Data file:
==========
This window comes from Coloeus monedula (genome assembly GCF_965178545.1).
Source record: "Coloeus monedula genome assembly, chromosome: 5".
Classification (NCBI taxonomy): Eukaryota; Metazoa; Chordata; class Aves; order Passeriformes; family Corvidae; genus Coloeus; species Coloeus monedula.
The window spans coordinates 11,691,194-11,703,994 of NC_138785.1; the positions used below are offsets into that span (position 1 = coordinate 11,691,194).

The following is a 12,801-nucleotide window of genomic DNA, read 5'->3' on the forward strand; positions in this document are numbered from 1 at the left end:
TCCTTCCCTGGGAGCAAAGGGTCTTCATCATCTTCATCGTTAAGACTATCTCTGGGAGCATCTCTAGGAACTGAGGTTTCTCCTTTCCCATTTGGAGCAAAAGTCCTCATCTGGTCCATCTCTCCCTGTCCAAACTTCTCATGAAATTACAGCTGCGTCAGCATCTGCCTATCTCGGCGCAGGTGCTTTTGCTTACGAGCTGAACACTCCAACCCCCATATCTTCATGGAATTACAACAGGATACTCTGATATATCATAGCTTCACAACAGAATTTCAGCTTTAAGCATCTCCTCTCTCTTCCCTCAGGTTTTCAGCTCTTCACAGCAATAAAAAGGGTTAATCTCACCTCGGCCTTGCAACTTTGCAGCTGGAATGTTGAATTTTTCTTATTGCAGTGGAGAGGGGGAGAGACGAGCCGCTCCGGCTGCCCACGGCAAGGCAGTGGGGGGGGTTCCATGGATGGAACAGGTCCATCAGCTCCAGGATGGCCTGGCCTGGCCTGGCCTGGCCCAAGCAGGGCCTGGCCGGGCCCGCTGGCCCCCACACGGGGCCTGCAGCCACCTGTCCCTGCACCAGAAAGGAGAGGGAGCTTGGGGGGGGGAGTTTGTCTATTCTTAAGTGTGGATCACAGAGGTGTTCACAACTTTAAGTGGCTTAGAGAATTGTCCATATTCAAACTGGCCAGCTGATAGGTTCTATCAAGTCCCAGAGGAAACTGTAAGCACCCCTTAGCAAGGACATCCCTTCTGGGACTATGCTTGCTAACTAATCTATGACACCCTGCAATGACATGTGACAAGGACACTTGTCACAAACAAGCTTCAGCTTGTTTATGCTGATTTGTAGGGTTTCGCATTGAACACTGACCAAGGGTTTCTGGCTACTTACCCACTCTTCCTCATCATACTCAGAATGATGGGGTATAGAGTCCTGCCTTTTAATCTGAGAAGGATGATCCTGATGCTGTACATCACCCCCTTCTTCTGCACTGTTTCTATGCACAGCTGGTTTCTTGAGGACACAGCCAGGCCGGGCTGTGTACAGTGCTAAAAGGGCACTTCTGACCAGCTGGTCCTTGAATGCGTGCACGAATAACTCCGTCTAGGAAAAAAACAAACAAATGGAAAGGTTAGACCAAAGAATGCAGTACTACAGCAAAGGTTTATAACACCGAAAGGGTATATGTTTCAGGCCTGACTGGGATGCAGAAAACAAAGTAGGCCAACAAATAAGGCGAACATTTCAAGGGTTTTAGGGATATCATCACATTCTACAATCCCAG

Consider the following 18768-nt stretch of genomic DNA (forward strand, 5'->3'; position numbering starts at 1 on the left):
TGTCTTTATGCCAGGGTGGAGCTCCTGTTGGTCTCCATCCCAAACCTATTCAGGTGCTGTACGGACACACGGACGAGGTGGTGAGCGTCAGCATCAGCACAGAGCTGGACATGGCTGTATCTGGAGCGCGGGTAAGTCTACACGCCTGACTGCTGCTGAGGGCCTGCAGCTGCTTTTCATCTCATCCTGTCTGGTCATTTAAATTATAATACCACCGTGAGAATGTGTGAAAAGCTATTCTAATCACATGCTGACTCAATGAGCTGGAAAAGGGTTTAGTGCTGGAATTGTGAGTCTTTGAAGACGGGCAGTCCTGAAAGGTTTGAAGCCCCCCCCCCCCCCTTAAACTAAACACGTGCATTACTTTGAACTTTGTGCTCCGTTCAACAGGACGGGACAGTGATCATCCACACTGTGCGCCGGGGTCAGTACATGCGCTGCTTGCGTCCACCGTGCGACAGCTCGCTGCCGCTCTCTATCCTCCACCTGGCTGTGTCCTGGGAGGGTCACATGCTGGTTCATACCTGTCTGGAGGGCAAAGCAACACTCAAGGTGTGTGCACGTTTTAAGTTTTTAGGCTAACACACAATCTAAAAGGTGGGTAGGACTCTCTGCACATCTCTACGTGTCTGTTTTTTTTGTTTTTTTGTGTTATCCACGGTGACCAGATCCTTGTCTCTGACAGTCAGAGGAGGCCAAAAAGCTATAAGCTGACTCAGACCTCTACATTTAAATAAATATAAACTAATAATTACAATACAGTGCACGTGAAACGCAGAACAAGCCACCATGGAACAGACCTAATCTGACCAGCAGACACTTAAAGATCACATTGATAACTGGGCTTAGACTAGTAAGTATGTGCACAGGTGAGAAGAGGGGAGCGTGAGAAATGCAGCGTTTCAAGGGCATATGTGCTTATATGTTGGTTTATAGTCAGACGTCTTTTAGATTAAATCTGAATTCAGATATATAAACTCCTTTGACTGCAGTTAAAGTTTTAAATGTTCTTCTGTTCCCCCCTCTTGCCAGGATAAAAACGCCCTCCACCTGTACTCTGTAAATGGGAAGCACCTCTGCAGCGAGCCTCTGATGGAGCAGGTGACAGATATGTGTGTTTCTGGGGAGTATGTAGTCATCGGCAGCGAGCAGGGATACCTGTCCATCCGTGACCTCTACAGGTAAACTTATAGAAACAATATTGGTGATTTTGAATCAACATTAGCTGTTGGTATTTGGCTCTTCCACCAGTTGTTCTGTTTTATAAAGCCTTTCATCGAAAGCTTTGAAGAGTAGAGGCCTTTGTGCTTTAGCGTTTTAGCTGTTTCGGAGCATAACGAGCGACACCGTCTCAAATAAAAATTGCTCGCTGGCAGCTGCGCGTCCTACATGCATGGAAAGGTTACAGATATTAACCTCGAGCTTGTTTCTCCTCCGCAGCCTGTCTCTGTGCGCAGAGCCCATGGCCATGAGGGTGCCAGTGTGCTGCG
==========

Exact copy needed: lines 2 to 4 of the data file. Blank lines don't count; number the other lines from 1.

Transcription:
Source record: "Coloeus monedula genome assembly, chromosome: 5".
Classification (NCBI taxonomy): Eukaryota; Metazoa; Chordata; class Aves; order Passeriformes; family Corvidae; genus Coloeus; species Coloeus monedula.
The window spans coordinates 11,691,194-11,703,994 of NC_138785.1; the positions used below are offsets into that span (position 1 = coordinate 11,691,194).